Monday, 2 March 2015

Maritime Month: In Praise of the Mishmash

Technically, only part of this post is maritime, but it's all thematically linked.

As a history dork -- as a particular kind of history dork -- I have a particular problem when I run my D&D game. I tend to swipe liberally from history, because why wouldn't you, but then I have this bad habit of assuming that one corner of the square implies the other three. So if I have, say, Viking-equivalents in my setting then that must necessarily imply all sorts of other things about the climate, ecology, technology, etc. of the setting such that Vikings or Viking-like cultures can exist reasonably.

And this is in a game where I have decided that I do not give the tenth part of a hang about reasonable. It's just a quirk. And it's not just my quirk either -- how many people are weirded out by the fact that the Song of Ice and Fire books take place in a setting that has a highly British/European culture but is environmentally much more like North America, with its redwood trees and icy north and alligator-infested swamps? Maybe none, hell, I don't know. But it's notable that D&D fantasy continents usually have wolves and bears but not, like, buffalo or elephants.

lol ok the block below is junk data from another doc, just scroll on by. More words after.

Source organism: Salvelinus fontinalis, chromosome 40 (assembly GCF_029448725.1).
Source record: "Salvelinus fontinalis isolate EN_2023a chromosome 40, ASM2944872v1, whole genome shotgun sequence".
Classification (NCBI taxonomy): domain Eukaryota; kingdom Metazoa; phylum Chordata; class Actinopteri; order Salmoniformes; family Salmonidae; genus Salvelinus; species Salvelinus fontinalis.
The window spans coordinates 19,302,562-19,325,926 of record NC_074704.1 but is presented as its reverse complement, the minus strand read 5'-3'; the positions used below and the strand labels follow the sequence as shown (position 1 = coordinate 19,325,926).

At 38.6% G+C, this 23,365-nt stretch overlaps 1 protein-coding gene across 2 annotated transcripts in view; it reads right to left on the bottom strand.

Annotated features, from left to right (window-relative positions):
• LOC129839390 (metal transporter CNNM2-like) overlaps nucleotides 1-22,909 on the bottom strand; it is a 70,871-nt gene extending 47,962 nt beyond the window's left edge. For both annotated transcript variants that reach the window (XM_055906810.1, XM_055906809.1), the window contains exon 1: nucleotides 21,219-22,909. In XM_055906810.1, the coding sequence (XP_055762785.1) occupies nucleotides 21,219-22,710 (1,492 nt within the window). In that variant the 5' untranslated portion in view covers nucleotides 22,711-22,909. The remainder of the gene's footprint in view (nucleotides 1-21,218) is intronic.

And that's OK -- some consistent grounding can be handy to avoid having to describe every damn thing. But at sea it is not going to fly.

See, when most people think of "sailing ships" they think of a particular period in maritime history, what you might call "the golden age of piracy," anywhere from the middle of the 17th century to the first quarter of the 18th. Or, failing that, the Hornblower/Aubrey era of the Napoleonic wars. But that's only one tiny part of the vast and bitchin' history of human sailing ingenuity, and honestly I think my game would be a lot less interesting if I didn't include some of these different vessels:

Polynesia = surprisingly unrobbed for D&D!

No cannons in my fantasy world. Ramming speed!

Wait until we get to the bit about ship-to-ship weapons.

I mean, the sailing ones look a bit nicer than this. 

Obviously the head contains some horrible weapon.

How do you solve a problem like Fireball?

Overheated scenario title: TREASURE SHIP OF THE PIRATE QUEEN!

Yet more galleys. 

Good old Zheng He.

1 comment:

  1. I'm sure the AD&D 2nd players' guide, in its equipment lists, included galleons and knarrs as if they were entirely contemporary.

    Likewise, WFB is a sort of anachronism gumbo, with each new product throwing new eras into the mix, like the suddenly Mediaeval Brettonians and the Norcan longships (thank you, Man O' War.)